Document Type

Journal Article


University of Chicago Press


Faculty of Business and Law


School of Marketing, Tourism and Leisure / Centre for Ecosystem Management




This is an Author's Accepted Manuscript of: Clemente, C., Withers, P., & Thompson, G. G. (2012). Optimal Body Size with Respect to Maximal Speed for the Yellow-Spotted Monitor Lizard (Varanus panoptes; Varanidae). Physiological and Biochemical Zoology, 85(3), 265-273. Available here

Submitted (or Accepted) for publication to Physiological and Biochemical Zoology on Feb 09, 2012 © 2012 by Physiological and Biochemical Zoology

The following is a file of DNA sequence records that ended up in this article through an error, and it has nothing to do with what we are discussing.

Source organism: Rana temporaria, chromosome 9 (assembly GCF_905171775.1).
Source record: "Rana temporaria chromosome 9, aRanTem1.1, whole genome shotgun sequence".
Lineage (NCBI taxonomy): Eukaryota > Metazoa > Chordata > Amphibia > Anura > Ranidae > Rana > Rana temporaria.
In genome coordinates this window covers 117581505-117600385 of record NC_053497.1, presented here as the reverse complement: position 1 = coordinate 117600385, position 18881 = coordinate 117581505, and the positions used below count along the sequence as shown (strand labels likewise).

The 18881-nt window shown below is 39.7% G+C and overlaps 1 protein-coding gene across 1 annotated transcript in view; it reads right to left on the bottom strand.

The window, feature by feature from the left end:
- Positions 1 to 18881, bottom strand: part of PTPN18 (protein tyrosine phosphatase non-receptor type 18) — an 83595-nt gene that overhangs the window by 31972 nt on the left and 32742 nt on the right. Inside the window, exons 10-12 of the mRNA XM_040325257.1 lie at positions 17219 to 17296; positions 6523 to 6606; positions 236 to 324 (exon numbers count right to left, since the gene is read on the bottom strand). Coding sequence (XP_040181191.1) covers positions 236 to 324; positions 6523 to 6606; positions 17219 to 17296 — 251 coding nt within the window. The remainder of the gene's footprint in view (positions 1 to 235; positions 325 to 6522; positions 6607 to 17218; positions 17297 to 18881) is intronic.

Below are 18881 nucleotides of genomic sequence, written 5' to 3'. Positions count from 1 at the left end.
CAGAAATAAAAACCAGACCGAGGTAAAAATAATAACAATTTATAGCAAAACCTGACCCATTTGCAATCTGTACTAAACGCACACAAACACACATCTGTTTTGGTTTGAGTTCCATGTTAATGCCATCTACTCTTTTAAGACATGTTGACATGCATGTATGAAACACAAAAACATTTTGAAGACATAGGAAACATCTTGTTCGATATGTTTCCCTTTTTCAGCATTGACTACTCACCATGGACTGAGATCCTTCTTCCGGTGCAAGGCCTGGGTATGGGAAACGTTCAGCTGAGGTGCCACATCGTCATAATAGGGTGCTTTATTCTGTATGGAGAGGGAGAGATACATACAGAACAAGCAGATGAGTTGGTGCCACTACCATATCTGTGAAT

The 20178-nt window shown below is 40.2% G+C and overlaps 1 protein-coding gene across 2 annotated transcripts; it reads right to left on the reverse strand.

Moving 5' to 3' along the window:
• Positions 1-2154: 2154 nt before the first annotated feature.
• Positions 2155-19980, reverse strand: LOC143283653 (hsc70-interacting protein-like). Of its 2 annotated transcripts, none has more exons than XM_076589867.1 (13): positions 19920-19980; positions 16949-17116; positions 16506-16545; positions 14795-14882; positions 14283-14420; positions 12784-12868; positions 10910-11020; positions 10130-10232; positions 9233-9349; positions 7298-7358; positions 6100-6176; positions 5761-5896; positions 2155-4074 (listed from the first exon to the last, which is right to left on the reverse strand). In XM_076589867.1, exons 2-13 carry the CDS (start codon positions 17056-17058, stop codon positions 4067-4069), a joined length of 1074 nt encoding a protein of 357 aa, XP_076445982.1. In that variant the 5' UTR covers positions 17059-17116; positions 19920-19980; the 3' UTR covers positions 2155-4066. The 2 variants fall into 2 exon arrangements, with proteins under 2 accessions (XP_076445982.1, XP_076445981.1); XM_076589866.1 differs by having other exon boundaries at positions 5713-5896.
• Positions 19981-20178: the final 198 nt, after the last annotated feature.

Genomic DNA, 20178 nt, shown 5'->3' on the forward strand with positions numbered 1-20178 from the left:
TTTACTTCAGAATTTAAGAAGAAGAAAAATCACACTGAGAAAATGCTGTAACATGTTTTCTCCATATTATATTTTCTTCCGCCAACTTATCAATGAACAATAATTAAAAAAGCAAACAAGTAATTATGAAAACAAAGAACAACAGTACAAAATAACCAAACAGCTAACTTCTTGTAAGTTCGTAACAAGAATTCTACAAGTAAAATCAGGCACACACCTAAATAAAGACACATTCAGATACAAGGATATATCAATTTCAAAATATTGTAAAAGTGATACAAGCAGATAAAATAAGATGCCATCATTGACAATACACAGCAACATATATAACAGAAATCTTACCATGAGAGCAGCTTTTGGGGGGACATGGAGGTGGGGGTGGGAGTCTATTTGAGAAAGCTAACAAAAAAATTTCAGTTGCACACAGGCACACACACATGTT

Studies of locomotor performance often link variation in morphology with ecology. While maximum sprint speed is a commonly used performance variable, the absolute limits for this performance trait are not completely understood. Absolute maximal speed has often been shown to increase linearly with body size, but several comparative studies covering a large range of body sizes suggest that maximal speed does not increase indefinitely with body mass but rather reaches an optimum after which speed declines. Because of the comparative nature of these studies, it is difficult to determine whether this decrease is due to biomechanical constraints on maximal speed or is a consequence of phylogenetic inertia or perhaps relaxed selection for lower maximal speed at large body size. To explore this issue, we have examined intraspecific variations in morphology, maximal sprint speed, and kinematics for the yellowspotted monitor lizard Varanus panoptes, which varied in body mass from 0.09 to 5.75 kg. We show a curvilinear relationship between body size and absolute maximal sprint speed with an optimal body mass with respect to speed of 1.245 kg. This excludes the phylogenetic inertia hypothesis, because this effect should be absent intraspecifically, while supporting the biomechanical constraints hypothesis. The relaxed selection hypothesis cannot be excluded if there is a size-based behavioral shift intraspecifically, but the biomechanical constraints hypothesis is better supported from kinematic analyses. Kinematic measurements of hind limb movement suggest that the distance moved by the body during the stance phase may limit maximum speed. This limit is thought to be imposed by a decreased ability of the bones and muscles to support body mass for larger lizards.



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